So any program that allows you to increase the original file volume would only help you do this. Based on what I have seen with the quality of dell laptops, it probably is possible to break the speakers by pumping too much noise out of them, and using VLC to up the file volume could help you do this.

    • yeah but for normal stereo system speakers (detached ones, not ones built into a boom box) you're also running an amp that provides high-watt power to them. the speakers are rated for a certain power, and you could attach an amp that provides too much power. If the hardware stack is ok, eg. the max amp output matches the max speaker input, then you should be able to turn the amp up to 11 with no problems.

      separately, what does everybody mean about VLC doing clipping of the waveform for movies? I don't unders

      • VLC, and many other programs, give you the option to crank the volume up to 20 or so, well past the normal maximum. Now it can't actually push the hardware past 100%, so what it does instead is amplify the sound wave data before passing it to the audio system.

        Basically all the quiet parts get made as loud as the normal parts would be, the normal parts get as loud as the loud parts were, and the loudest parts... can't get much louder because they're already near the maximum volume. Any time the amplified s

    • I do not know why there are not more safeguards

      Probably because the safeguards would have to be part of the analog amplification circuit, and anything extra that you put there will potentially hamper sound quality.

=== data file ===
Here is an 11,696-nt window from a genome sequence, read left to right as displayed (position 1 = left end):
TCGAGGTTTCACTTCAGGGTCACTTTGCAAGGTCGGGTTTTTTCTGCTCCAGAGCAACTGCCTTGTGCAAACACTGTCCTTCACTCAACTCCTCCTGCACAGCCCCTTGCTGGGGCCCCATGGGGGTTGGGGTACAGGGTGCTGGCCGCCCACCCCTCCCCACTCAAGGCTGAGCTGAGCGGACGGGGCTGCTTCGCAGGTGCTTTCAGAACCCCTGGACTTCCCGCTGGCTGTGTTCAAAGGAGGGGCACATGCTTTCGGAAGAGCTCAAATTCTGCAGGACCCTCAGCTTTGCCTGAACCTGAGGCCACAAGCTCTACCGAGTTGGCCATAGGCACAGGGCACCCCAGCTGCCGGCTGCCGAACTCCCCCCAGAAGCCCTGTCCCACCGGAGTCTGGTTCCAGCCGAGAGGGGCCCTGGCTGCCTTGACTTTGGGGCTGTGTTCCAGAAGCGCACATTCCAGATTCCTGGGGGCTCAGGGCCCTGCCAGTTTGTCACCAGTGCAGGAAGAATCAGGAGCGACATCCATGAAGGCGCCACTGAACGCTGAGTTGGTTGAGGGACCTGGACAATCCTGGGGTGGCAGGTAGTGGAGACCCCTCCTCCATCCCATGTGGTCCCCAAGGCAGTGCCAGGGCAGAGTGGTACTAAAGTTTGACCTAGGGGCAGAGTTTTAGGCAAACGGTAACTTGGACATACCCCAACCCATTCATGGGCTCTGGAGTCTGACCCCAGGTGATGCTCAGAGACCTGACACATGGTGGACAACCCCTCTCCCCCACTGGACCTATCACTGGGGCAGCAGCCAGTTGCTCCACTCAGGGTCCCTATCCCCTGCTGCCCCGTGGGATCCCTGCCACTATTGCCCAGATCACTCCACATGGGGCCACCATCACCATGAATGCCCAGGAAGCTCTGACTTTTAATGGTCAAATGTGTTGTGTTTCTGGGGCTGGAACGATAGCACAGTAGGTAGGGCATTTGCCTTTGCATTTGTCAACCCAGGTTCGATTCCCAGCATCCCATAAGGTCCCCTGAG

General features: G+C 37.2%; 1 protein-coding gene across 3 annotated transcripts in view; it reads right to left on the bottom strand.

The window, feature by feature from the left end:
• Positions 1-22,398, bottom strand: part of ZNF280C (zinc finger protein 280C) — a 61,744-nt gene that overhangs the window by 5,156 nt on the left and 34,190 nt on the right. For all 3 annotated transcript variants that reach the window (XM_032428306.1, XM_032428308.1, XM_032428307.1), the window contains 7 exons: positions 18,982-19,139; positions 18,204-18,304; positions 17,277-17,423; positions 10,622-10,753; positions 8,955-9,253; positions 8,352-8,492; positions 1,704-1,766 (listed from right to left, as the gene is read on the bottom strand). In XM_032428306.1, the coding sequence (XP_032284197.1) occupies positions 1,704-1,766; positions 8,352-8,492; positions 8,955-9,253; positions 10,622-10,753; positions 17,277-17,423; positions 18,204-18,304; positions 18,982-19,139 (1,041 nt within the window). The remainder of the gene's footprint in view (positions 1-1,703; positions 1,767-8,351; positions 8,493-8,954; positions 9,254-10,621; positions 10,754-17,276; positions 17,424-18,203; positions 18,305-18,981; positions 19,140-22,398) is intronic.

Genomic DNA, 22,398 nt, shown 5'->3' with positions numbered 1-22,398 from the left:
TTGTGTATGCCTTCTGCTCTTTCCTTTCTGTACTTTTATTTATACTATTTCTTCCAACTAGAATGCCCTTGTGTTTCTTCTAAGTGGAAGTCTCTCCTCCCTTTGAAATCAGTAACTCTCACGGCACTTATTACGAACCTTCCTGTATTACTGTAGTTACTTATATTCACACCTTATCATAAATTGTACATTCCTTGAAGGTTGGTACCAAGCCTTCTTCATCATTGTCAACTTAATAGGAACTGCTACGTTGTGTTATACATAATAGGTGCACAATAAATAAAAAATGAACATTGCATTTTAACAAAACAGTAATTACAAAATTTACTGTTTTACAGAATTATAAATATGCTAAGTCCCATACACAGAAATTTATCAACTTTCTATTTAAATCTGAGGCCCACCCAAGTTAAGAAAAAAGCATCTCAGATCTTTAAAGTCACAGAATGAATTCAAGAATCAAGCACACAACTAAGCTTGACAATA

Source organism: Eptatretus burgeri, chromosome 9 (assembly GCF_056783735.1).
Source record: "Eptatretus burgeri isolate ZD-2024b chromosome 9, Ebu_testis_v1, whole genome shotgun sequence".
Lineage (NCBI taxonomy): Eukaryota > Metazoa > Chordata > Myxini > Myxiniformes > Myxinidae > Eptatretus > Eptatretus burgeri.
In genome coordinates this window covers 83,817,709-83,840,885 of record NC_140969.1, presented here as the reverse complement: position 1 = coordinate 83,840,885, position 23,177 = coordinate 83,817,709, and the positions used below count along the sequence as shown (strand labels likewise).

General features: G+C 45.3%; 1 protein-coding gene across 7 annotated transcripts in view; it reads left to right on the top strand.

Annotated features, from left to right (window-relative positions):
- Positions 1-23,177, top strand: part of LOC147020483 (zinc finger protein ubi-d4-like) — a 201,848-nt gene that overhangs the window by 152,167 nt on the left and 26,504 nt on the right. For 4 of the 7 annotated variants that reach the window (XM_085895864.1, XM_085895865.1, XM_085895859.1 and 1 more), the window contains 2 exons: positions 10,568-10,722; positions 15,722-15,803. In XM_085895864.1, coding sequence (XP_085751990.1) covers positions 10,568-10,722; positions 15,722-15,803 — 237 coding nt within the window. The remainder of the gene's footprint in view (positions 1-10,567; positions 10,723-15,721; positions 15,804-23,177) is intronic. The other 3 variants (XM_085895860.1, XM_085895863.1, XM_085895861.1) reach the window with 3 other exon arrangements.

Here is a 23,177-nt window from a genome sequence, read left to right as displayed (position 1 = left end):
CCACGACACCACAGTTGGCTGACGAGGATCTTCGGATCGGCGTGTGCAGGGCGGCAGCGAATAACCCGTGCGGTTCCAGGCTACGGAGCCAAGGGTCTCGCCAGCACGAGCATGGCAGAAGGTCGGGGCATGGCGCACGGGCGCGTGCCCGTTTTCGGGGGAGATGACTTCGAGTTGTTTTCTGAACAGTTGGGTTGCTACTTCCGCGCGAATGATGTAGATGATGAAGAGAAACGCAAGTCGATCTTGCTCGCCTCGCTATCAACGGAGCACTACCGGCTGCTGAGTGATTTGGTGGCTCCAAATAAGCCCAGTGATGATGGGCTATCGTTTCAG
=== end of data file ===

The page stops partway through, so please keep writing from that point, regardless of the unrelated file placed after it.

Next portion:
• by Arker ( 91948 )
      Dell has the whole chain here, it's their amplifier and their speaker. Anything VLC will feed into that system is something you could feed into it in other ways as well. That system should be designed so that the amplifier will not send a signal that destroys the speakers no matter what input it is given. If they cut corners and made a system that is given to damaging the speakers, then at minimum they should be replacing said speakers.
  • The correct answer is: why the hell did you buy a Dell, you idiot? Buy a real laptop! The best 5 with the lowest defects are Asus, MSI, Toshiba, Samsung, Sony and they also have the highest rated support quality.
    • remember the commercials, dude you got a dell! that guy was funny.

    • The correct answer is: why the hell did you buy a Dell, you idiot? Buy a real laptop! The best 5 with the lowest defects are Asus, MSI, Toshiba, Samsung, Sony and they also have the highest rated support quality.

      Apple. Best quality and best support.

      • by mwvdlee ( 775178 )

        You can destroy two Dell laptops, buy a third and still spend less than a single Apple laptop.

  • Devil's advocate (Score:2, Interesting)

    by kurkosdr ( 2378710 )